A useful approach can be made to Arnold’s poetry by recognizing three broad divisions. First, there is that large body of reflective or gnomic verse, where the poet’s voice is freely heard but which shows varying degrees of detachment, in tones of questioning or stoicism or contemplation. Second, there are the lyric poems of intense personal engagement in the human situation, especially the love poems with their burden of longing and suffering and the elegies with their milder melancholy. Third, there are the narrative and dramatic poems, which attempt to achieve objectivity and distance by form, character, and plot, and by the remoteness of myth and legend.
The first category most obviously anticipates Arnold’s later development as critic, consisting as it does of poems in which differing views on man, nature, or art are balanced or contrasted, advanced or rejected. “In Utrumque Paratus” shows that as early as 1846 Arnold could contemplate with equanimity alternative answers to man’s cosmic questions. The idealist hypothesis of the first three stanzas (“If, in the silent mind of One all-pure/At first imagined lay/The sacred world”) is balanced by the materialist hypothesis of the last three stanzas (“But, if the wild unfeathered mass no birth/In divine seats hath known”). What emerges is a twofold moral reflection on the unifying theme of man’s lonely state.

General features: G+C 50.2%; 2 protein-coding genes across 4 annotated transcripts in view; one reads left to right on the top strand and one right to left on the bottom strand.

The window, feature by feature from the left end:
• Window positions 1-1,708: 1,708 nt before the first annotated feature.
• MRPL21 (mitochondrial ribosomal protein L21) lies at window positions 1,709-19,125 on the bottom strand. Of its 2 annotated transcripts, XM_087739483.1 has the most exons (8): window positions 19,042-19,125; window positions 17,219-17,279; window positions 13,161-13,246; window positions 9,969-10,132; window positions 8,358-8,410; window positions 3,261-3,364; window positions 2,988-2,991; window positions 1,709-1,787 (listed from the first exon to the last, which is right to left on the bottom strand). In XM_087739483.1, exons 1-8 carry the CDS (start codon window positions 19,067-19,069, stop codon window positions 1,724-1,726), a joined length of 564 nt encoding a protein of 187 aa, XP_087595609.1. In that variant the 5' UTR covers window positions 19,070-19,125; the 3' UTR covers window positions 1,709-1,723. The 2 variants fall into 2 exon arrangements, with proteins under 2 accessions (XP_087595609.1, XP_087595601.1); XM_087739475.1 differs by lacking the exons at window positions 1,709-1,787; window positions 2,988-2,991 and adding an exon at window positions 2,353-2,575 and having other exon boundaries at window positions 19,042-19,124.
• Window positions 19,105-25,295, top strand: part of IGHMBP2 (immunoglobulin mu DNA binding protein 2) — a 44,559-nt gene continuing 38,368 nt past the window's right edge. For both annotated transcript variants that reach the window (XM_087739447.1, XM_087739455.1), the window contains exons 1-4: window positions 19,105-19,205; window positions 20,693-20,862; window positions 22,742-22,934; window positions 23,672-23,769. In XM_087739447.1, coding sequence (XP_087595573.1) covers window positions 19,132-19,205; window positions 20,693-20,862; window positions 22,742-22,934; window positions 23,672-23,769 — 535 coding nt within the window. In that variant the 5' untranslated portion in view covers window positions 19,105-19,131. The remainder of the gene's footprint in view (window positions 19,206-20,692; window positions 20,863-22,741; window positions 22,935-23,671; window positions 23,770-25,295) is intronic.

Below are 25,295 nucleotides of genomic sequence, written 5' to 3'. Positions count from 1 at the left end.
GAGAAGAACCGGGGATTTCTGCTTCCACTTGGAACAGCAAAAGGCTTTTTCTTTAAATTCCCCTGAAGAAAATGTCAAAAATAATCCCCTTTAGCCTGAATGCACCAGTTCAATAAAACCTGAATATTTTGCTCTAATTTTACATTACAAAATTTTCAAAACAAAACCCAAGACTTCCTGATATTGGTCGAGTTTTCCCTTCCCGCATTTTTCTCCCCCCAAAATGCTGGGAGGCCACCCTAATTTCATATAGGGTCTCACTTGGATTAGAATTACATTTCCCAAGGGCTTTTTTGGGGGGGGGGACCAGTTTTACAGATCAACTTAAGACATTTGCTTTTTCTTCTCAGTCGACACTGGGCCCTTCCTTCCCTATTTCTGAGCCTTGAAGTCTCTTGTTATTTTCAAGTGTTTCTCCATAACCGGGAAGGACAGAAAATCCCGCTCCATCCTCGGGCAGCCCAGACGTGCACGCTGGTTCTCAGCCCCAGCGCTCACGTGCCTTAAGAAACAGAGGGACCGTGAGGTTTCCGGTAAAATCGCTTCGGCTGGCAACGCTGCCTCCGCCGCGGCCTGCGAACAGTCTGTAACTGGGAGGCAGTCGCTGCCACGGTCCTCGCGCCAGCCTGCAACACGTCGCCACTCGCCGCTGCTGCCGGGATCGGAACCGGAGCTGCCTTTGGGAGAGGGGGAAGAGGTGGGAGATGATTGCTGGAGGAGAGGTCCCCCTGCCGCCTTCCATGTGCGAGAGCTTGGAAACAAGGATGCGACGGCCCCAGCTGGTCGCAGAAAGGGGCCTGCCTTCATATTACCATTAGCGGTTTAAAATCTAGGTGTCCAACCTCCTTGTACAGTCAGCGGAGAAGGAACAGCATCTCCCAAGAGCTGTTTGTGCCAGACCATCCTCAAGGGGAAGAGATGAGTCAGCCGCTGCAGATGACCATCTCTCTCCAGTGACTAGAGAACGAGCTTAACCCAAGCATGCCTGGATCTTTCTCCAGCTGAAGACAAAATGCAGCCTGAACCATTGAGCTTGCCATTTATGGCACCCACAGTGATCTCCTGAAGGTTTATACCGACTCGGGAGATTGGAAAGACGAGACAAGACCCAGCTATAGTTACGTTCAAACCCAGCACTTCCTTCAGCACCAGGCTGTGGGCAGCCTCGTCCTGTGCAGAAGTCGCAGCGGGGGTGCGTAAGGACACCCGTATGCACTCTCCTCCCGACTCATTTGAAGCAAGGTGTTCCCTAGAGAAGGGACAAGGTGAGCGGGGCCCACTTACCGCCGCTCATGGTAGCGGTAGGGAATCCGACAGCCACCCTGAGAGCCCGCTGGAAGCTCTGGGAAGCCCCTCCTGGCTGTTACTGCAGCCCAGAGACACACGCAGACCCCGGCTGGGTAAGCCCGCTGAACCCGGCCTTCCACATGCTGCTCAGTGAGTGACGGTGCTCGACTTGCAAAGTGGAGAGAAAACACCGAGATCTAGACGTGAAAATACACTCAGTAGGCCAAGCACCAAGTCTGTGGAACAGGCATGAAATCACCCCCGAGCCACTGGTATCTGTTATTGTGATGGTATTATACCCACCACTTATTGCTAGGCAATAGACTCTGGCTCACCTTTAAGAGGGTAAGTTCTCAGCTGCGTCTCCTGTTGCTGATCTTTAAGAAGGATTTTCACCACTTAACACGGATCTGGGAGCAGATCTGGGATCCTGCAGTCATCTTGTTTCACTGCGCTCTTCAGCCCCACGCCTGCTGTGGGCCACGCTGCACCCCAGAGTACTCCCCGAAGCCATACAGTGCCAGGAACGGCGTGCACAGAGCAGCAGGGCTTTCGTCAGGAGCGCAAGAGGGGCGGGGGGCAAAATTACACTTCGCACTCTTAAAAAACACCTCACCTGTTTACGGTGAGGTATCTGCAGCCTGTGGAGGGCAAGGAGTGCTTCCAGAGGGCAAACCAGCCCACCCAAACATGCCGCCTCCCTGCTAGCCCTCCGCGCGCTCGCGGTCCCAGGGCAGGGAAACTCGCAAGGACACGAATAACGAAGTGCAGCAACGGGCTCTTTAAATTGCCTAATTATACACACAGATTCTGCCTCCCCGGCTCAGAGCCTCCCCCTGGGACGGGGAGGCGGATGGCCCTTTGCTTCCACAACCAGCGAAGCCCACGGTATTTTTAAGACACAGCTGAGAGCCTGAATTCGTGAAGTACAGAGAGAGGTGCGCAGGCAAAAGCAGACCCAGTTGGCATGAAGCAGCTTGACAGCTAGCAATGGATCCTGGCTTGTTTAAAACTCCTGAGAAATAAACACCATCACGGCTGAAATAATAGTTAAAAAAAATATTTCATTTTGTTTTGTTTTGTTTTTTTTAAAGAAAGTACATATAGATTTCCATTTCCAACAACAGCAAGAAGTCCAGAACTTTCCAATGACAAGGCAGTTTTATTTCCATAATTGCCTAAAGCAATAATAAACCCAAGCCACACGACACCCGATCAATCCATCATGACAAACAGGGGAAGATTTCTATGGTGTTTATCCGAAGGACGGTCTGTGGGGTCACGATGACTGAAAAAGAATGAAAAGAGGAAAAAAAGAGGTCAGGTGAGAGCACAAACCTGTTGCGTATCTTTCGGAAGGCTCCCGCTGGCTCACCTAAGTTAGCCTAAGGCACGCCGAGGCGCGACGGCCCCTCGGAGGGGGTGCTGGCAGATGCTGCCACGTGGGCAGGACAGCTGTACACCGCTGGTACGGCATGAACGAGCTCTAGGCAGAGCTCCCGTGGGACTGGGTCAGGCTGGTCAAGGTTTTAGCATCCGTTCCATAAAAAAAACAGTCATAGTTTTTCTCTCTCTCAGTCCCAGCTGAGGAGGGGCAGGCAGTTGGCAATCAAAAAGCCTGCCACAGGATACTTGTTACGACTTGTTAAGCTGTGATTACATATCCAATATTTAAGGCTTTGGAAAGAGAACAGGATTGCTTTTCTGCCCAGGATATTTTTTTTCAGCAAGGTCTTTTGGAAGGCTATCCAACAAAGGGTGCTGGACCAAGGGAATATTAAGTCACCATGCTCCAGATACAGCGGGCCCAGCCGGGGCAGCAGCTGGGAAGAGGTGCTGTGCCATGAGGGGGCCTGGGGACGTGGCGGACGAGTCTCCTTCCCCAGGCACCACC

From the Hymn of Empedocles by Matthew Arnold
IS it so small a thing
To have enjoy'd the sun,
To have lived light in the spring,
To have loved, to have thought, to have done;
To have advanced true friends, and beat down baffling foes;
That we must feign a bliss
Of doubtful future date,
And while we dream on this
Lose all our present state,
And relegate to worlds yet distant our repose?
Not much, I know, you prize
What pleasures may be had,
Who look on life with eyes
Estranged, like mine, and sad:
And yet the village churl feels the truth more than you;
Who 's loth to leave this life
Which to him little yields:
His hard-task'd sunburnt wife,
His often-labour'd fields;
The boors with whom he talk'd, the country spots he knew.
But thou, because thou hear'st
Men scoff at Heaven and Fate;
Because the gods thou fear'st
Fail to make blest thy state,
Tremblest, and wilt not dare to trust the joys there are.
I say, Fear not! life still
Leaves human effort scope.
But, since life teems with ill,
Nurse no extravagant hope.
Because thou must not dream, thou need'st not then despair.